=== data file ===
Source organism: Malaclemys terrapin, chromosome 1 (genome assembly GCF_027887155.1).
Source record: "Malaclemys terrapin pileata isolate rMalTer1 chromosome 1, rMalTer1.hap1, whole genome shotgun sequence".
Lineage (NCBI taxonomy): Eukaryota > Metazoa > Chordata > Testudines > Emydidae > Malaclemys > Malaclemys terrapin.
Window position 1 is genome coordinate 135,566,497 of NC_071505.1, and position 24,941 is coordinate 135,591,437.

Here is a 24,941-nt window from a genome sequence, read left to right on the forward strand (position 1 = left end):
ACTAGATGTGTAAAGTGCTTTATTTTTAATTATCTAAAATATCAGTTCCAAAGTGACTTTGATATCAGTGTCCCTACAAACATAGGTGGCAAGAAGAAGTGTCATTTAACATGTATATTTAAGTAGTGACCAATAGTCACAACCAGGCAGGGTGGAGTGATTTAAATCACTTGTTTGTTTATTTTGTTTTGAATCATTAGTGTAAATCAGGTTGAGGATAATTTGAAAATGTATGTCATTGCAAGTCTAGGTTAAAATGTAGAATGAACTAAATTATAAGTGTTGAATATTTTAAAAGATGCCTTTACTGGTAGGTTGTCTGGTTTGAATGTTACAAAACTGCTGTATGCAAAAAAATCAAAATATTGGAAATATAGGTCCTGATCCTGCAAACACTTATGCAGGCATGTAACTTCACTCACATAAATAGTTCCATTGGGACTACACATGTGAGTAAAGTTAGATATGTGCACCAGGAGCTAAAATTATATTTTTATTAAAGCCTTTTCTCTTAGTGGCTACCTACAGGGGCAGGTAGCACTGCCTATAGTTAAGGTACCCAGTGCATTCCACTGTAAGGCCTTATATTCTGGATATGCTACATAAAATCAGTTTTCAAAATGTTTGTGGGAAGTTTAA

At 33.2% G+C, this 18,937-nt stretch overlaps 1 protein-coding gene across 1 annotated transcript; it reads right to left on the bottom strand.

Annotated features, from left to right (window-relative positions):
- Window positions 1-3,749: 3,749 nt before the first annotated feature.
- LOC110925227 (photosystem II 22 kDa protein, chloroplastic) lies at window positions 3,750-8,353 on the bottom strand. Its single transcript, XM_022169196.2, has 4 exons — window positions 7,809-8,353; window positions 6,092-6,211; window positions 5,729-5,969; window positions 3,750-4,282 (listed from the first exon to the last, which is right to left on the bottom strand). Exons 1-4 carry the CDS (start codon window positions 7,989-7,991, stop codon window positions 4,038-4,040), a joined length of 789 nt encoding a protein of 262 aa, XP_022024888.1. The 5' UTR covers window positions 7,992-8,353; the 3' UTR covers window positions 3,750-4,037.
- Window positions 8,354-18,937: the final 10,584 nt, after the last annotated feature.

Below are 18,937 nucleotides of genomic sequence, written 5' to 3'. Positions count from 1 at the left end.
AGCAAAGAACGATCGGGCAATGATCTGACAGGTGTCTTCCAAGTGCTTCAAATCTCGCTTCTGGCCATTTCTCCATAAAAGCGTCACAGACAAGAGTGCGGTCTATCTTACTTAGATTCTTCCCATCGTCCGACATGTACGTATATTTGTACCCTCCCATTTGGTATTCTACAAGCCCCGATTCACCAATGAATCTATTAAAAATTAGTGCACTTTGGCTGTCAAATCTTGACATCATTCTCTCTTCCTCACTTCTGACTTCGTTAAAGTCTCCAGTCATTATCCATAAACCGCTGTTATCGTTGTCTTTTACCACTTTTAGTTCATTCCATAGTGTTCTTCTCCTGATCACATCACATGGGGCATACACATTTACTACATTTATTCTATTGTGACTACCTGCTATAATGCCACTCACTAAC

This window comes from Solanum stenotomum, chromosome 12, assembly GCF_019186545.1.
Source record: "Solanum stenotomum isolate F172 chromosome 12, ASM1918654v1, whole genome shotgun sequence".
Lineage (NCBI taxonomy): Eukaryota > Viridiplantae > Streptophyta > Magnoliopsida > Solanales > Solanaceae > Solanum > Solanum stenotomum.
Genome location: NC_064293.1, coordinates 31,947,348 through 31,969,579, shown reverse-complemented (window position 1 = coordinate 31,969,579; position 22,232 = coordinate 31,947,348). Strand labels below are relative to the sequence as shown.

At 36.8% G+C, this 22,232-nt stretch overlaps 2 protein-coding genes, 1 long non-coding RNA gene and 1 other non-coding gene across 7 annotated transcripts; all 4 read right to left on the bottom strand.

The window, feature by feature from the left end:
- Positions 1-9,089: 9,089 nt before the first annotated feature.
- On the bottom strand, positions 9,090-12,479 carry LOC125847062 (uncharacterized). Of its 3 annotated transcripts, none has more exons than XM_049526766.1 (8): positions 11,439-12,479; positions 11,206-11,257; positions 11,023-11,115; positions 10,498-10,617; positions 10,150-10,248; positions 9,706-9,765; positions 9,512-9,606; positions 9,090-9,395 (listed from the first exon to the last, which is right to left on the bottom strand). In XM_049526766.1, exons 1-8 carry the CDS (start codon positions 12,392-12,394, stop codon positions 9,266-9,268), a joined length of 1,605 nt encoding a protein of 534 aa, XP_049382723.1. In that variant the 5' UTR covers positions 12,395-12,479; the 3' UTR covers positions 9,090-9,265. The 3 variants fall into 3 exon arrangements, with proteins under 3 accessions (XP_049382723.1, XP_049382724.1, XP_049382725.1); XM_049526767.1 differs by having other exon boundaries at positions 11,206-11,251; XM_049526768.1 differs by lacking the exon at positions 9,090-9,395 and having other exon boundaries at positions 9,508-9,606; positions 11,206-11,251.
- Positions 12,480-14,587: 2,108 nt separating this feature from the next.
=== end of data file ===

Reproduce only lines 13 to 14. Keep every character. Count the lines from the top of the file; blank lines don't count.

AGCAAAGAACGATCGGGCAATGATCTGACAGGTGTCTTCCAAGTGCTTCAAATCTCGCTTCTGGCCATTTCTCCATAAAAGCGTCACAGACAAGAGTGCGGTCTATCTTACTTAGATTCTTCCCATCGTCCGACATGTACGTATATTTGTACCCTCCCATTTGGTATTCTACAAGCCCCGATTCACCAATGAATCTATTAAAAATTAGTGCACTTTGGCTGTCAAATCTTGACATCATTCTCTCTTCCTCACTTCTGACTTCGTTAAAGTCTCCAGTCATTATCCATAAACCGCTGTTATCGTTGTCTTTTACCACTTTTAGTTCATTCCATAGTGTTCTTCTCCTGATCACATCACATGGGGCATACACATTTACTACATTTATTCTATTGTGACTACCTGCTATAATGCCACTCACTAAC

This window comes from Solanum stenotomum, chromosome 12, assembly GCF_019186545.1.